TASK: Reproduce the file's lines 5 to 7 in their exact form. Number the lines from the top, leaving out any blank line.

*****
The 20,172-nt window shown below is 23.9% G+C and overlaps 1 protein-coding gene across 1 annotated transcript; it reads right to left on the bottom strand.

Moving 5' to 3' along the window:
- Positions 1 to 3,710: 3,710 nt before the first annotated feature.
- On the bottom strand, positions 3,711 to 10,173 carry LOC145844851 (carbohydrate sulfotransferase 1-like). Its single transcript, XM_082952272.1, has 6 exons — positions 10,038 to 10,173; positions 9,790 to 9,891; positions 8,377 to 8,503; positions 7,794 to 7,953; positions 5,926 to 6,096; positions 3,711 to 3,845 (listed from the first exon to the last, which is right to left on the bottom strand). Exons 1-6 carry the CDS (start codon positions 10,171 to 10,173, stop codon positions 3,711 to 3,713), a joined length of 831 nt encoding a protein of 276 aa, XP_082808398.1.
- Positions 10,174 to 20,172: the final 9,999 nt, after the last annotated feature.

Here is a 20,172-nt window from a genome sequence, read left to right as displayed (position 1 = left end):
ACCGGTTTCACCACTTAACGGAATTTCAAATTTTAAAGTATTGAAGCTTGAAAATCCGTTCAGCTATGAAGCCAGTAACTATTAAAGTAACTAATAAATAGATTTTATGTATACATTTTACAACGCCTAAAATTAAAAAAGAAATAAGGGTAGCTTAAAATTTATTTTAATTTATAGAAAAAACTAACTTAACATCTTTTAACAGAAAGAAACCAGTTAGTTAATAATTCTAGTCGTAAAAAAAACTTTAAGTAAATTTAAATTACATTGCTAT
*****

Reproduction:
- Positions 10,174 to 20,172: the final 9,999 nt, after the last annotated feature.

Here is a 20,172-nt window from a genome sequence, read left to right as displayed (position 1 = left end):
ACCGGTTTCACCACTTAACGGAATTTCAAATTTTAAAGTATTGAAGCTTGAAAATCCGTTCAGCTATGAAGCCAGTAACTATTAAAGTAACTAATAAATAGATTTTATGTATACATTTTACAACGCCTAAAATTAAAAAAGAAATAAGGGTAGCTTAAAATTTATTTTAATTTATAGAAAAAACTAACTTAACATCTTTTAACAGAAAGAAACCAGTTAGTTAATAATTCTAGTCGTAAAAAAAACTTTAAGTAAATTTAAATTACATTGCTAT